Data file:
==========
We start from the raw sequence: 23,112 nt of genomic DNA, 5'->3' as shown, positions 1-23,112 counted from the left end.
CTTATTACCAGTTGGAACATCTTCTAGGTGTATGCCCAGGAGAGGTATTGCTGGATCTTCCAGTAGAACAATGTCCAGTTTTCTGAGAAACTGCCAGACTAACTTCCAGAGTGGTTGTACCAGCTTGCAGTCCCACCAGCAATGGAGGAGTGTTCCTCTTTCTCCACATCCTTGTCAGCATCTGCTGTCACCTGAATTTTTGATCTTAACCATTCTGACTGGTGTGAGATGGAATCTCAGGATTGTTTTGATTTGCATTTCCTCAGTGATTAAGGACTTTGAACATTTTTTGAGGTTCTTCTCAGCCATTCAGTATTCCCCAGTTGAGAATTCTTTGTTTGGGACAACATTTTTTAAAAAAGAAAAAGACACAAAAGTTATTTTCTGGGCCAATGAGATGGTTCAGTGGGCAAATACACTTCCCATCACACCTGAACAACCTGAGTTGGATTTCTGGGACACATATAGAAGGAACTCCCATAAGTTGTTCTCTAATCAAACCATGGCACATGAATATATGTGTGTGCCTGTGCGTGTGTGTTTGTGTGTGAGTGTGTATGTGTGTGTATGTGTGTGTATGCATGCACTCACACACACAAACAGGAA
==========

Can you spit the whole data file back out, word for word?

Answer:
We start from the raw sequence: 23,112 nt of genomic DNA, 5'->3' as shown, positions 1-23,112 counted from the left end.
CTTATTACCAGTTGGAACATCTTCTAGGTGTATGCCCAGGAGAGGTATTGCTGGATCTTCCAGTAGAACAATGTCCAGTTTTCTGAGAAACTGCCAGACTAACTTCCAGAGTGGTTGTACCAGCTTGCAGTCCCACCAGCAATGGAGGAGTGTTCCTCTTTCTCCACATCCTTGTCAGCATCTGCTGTCACCTGAATTTTTGATCTTAACCATTCTGACTGGTGTGAGATGGAATCTCAGGATTGTTTTGATTTGCATTTCCTCAGTGATTAAGGACTTTGAACATTTTTTGAGGTTCTTCTCAGCCATTCAGTATTCCCCAGTTGAGAATTCTTTGTTTGGGACAACATTTTTTAAAAAAGAAAAAGACACAAAAGTTATTTTCTGGGCCAATGAGATGGTTCAGTGGGCAAATACACTTCCCATCACACCTGAACAACCTGAGTTGGATTTCTGGGACACATATAGAAGGAACTCCCATAAGTTGTTCTCTAATCAAACCATGGCACATGAATATATGTGTGTGCCTGTGCGTGTGTGTTTGTGTGTGAGTGTGTATGTGTGTGTATGTGTGTGTATGCATGCACTCACACACACAAACAGGAA